Back in London, Bullard joined the traveling vaudeville troupe Freedman's Pickanninies as a performer. He reasoned that when the troupe got to Paris, he would not move on with them. Once in the City of Light, he returned to boxing, learning French and German during his first several months in town. With the outbreak of World War I, he joined the French Foreign Legion.

As a member of the Foreign Legion, Bullard was wounded in battle at Verdun during World War I and was awarded the Croix de Guerre with a bronze star for heroism. He then became the first ever African-American fighter pilot—training with the French and then joining the Lafayette Escadrille, an American flying corps under French command. (At that time, the U.S. armed forces did not permit blacks to fly.) Bullard flew at least twenty missions with two squadrons in the Lafayette Escadrille before Dr. Edmund Gros of the American Hospital arranged to have him permanently grounded because of Gros’ own race prejudice.

Bullard next to his plane with his pet monkey Jimmy

Bullard's Military Medals

Bullard capitalized on the jazz craze that swept France after the war, learning to play the drums and then going to work as the drummer, manager, and artistic director at Zelli’s night club in Montmartre (in the area that is now called Pigalle). He continued to box during this time, and fought his last professional bout in Egypt in 1922. Returning to Paris, he married his French girlfriend and continued to work at Zelli’s. Sometime later, he went on to manage the night club called Le Grand Duc. He would eventually buy this club, and another called l’Escadrille just a few meters away. Ada “Bricktop” Smith and Langston Hughes worked at the Grand Duc while Bullard was manager there.

Bullard in a boxing pose

In addition to Le Grand Duc and L’Escadrille, Gene Bullard owned and operated Bullard’s Athletic Club in the same neighborhood. Professionals such as “Panama” Al Brown trained there, but the club was primarily a place for everyday residents to exercise—including women and children! His businesses continued to do well in the 1930s despite the Great Depression because of his ability to speak fluent French. He eventually sold Le Grand Duc, but kept the Escadrille and the gym.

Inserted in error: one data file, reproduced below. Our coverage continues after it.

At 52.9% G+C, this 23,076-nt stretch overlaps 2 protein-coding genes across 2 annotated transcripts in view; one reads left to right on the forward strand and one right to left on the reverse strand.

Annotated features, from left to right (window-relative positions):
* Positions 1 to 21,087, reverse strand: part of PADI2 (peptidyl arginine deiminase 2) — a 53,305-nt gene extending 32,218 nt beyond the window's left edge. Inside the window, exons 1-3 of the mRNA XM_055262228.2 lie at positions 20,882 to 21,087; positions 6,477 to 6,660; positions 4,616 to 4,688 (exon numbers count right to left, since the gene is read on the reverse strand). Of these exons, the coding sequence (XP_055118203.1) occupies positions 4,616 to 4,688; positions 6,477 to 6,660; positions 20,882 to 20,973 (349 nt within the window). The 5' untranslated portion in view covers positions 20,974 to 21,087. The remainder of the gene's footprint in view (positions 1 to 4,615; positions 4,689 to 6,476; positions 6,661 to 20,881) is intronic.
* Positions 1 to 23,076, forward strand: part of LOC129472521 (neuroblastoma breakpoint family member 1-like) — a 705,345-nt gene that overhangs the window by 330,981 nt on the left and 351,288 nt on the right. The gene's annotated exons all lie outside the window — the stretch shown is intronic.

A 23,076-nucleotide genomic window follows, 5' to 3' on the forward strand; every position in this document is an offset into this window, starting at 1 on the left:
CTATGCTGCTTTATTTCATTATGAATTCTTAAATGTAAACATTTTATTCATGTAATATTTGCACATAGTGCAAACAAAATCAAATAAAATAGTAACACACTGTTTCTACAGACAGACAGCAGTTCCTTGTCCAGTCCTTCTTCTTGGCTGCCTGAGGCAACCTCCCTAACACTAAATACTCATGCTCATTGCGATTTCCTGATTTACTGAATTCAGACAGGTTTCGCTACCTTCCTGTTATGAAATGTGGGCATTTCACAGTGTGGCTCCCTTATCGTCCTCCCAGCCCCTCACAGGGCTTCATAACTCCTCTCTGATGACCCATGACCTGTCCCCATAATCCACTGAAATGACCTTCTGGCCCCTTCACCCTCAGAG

Ad for Bullard's Athletic Club

In 1939, Bullard was recruited by French military intelligence to become a part of the counterintelligence network formed to identify and watch German agents operating on behalf of the Nazis. He would spy on Germans who frequented his establishments.

Just before the Germans advanced into Paris in 1940, Americans began leaving France. Bullard opened his establishments to friends in need of assistance during the evacuation. In 1940, he closed his businesses and sought to join his old World War I regiment. He left Paris on foot, marching south. He joined a unit in Orléans several days later, and was injured by an artillery shell on June 18. He was forced to flee France and return to the U.S., where he was once again subjected to daily humiliation and discrimination because of his race.

Bullard died forty-nine years ago today, in New York City. He was buried in a French Foreign Legion uniform, and received a military funeral service. Per his request, a French flag was draped over his coffin. Members of the Federation of French War Veterans, France Forever, and the Verdun Society attended the service. Afterward, the French War Veterans led the procession of cars to his final resting place the French War Veterans Cemetery in Flushing, NY.


Entrée to Black Paris!™ is a Discover Paris! blog.

Wednesday, October 6, 2010

Sunshine Award for Entrée to Black Paris™!

Entrée to Black Paris™ has received the Sunshine Award from Adrianne George and the Black Women in Europe blog! The Sunshine Award is awarded to bloggers whose positivity and creativity inspire others in the blogging world.

Thanks, Adrianne!

The rules:
• You must post the award’s logo in a post or on your blog
• Nominate 10-12 other fabulous bloggers
• Link your nominees to the post
• Comment on their blogs, letting them know they’ve been nominated
• Share the love and link the person who nominated you.

Here are my nominees:
52 Martinis
Courtney's Paris Travel Blog ( Paris Travel)
Girl Cook in Paris
Girls' Guide to Paris
HIP Paris
Kiratiana Travels
Parisien Salon
Paris Notebook
The Paris Blog
Weekend in Paris

Each month, our Paris Insights newsletter presents the hidden jewels that comprise the "real" Paris – the people and places that are the true heart and soul of the city. Click here to sign up for our newsletter announcements and to receive our free guide called "Practical Paris”!

Entrée to Black Paris!™ is a Discover Paris! blog.